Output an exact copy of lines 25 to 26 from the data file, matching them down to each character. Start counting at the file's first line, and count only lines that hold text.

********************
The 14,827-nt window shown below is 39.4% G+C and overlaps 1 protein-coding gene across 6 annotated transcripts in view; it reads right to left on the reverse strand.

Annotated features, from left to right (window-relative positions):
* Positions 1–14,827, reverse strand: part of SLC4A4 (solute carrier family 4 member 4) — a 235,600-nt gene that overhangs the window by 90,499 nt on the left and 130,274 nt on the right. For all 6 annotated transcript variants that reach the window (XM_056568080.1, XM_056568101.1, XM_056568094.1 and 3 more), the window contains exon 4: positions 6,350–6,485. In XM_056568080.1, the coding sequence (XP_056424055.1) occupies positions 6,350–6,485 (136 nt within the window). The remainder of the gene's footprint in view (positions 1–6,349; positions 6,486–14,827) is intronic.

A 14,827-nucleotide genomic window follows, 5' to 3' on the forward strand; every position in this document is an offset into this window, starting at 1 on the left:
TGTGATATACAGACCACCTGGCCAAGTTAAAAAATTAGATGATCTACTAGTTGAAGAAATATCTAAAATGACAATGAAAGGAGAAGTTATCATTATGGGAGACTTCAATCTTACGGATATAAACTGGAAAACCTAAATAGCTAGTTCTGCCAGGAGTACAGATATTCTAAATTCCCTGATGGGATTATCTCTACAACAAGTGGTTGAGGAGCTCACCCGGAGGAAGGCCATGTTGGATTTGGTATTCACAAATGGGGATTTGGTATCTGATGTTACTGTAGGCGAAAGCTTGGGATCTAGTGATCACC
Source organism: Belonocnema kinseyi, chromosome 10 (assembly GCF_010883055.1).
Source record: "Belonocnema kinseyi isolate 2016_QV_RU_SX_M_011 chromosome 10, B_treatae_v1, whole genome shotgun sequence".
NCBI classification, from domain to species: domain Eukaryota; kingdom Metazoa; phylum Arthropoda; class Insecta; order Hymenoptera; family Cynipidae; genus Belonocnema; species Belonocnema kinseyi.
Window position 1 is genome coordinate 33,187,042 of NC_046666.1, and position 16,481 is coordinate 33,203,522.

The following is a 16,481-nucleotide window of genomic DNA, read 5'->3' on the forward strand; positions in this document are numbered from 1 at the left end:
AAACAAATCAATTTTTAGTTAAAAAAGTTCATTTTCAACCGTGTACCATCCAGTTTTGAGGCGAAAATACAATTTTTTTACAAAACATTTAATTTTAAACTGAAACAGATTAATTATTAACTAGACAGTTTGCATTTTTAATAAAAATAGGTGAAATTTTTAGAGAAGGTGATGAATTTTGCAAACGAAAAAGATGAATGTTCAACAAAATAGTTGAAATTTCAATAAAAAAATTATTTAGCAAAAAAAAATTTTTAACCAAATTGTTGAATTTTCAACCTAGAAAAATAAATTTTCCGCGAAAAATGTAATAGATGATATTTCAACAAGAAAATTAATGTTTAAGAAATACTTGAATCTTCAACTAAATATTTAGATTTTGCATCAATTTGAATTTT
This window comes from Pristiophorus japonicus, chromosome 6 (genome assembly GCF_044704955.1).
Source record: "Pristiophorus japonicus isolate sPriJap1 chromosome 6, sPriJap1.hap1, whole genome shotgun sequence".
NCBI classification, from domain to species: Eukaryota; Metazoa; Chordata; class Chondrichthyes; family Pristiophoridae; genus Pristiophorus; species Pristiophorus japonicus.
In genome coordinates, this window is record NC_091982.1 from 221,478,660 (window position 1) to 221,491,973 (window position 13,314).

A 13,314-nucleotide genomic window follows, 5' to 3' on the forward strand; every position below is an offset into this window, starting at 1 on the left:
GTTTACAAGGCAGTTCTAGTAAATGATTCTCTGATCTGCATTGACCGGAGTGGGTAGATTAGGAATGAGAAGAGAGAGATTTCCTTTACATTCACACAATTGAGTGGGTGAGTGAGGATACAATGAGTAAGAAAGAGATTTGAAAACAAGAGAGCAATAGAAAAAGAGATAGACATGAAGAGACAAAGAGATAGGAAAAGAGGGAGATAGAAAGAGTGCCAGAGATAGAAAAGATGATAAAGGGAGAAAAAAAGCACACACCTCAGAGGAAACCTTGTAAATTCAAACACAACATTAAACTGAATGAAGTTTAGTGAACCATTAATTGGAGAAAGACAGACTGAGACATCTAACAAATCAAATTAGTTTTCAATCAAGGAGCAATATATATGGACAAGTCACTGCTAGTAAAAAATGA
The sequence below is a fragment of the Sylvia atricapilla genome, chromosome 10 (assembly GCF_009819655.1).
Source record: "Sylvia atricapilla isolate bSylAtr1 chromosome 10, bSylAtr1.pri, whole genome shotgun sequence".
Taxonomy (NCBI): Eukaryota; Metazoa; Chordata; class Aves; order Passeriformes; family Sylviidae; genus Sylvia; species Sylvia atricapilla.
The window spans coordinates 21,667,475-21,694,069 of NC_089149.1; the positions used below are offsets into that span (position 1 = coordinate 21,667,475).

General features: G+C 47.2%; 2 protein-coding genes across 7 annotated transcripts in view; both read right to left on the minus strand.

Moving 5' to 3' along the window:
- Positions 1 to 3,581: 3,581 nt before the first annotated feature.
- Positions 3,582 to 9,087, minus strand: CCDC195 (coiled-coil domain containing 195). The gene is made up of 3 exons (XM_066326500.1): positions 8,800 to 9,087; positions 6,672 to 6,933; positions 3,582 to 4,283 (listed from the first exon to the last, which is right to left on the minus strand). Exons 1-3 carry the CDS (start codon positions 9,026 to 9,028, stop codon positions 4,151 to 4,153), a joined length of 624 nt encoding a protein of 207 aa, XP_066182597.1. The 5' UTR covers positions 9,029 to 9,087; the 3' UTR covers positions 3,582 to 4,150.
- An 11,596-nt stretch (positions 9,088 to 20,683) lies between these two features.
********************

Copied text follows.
- Positions 3,582 to 9,087, minus strand: CCDC195 (coiled-coil domain containing 195). The gene is made up of 3 exons (XM_066326500.1): positions 8,800 to 9,087; positions 6,672 to 6,933; positions 3,582 to 4,283 (listed from the first exon to the last, which is right to left on the minus strand). Exons 1-3 carry the CDS (start codon positions 9,026 to 9,028, stop codon positions 4,151 to 4,153), a joined length of 624 nt encoding a protein of 207 aa, XP_066182597.1. The 5' UTR covers positions 9,029 to 9,087; the 3' UTR covers positions 3,582 to 4,150.
- An 11,596-nt stretch (positions 9,088 to 20,683) lies between these two features.